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Fielkow's Law: Manziel's Maelstrom

Justin Fielkow

Justin Fielkow

Justin Fielkow is an attorney at the Franklin Law Group in Northfield, Illinois, a Chicago suburb. Justin attended Tulane University Law School and obtained a Certificate in Sports Law. He has been writing for Rotowire since 2008, first while at the University of Wisconsin, then and still as the beat writer for the New Orleans Saints, and now as a featured columnist providing insight into the legal side of sport with a fantasy spin.

Editor's note: The suspension of Johnny Manziel for the first half of Saturday's season opener was announced a short time after this article was posted. However, the NCAA's likely process for determining his punishment is revealed in the following passage.

On my way home from a friend's late the other night, I approached a red light at the intersection of State and Main. It was late and nary a car was in sight. So I crossed the street. As I reached the opposite side, an officer was waiting there with a ticket for me for jaywalking. What could I say? I knew the law, as stupid as it may be at times, and the officer had every right to enforce it as he pleased.

Say what you will about the NCAA – and believe me, there's a lot to say – but every college athlete knows there is a strict set of rules laid out by the NCAA in order to retain eligibility. This goes doubly for those student-athletes who are in the limelight. Heisman Trophy-winning quarterbacks certainly fall into that category.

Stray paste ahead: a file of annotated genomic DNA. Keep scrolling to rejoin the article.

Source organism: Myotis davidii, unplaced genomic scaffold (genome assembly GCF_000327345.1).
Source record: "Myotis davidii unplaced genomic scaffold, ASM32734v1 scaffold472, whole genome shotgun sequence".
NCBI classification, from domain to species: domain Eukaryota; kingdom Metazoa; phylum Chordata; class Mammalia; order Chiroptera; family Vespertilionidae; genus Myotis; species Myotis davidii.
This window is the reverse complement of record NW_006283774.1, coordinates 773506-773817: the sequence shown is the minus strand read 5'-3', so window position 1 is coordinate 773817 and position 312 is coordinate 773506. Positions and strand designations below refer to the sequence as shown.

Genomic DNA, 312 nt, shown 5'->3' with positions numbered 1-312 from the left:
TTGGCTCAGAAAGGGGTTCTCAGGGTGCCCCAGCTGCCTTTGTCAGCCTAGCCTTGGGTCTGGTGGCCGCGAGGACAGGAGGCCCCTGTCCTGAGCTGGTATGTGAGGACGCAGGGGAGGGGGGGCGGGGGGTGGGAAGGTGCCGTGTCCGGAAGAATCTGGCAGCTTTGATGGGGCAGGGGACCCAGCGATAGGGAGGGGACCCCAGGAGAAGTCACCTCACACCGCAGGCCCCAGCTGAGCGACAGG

NCAA Bylaw 12.5.2.1 governs advertisements and promotions. The rule expressly provides:

After becoming a student-athlete, an individual shall not be eligible for participation in intercollegiate athletics if the individual:

(a) Accepts any remuneration for or permits the use of his or her name or picture to advertise, recommend or promote directly the sale or use of a commercial product or service of any kind.

As such, the rule prohibits student-athletes from accepting money for promotion or sale of a product or service. Maybe it is a stupid rule. Maybe it is hypocritical of the NCAA and its member institutions to make money off athletes when the players can't earn a dime. But, it's still a rule. Every college athlete knows that if they want to remain eligible, they have to follow the rule.

On August 4, 2013, ESPN's Outside the Lines reported that two sources informed the network that Texas A&M's quarterback, Johnny Manziel, agreed to a "five-figure flat fee" with an autograph broker named Drew Tieman for signing memorabilia during Manziel's visit to Miami for the 2013 BCS Championship game in January. Since then, additional autograph dealers have come forward to say that Manziel signed memorabilia for them, bringing the total number of dealers to six who have stated that he signed for them in a private session.

The brokers' statements aside, other details have emerged through various reports. For example, in a video that ESPN reported having viewed – but which has not been made public – Manziel allegedly said, "You never did a signing with me." The aforementioned autograph dealer said he paid Manziel $7,500, which the quarterback apparently told him would be used to buy new rims for his car.

But, importantly, there hasn't been proof of money changing hands.

There's also this detail: the autograph dealers, mostly anonymous, have said they are not talking with the NCAA.* That's important. The NCAA cannot use news reports as evidence but must conduct its own interviews. Also, any allegations must be made on the record – from named sources.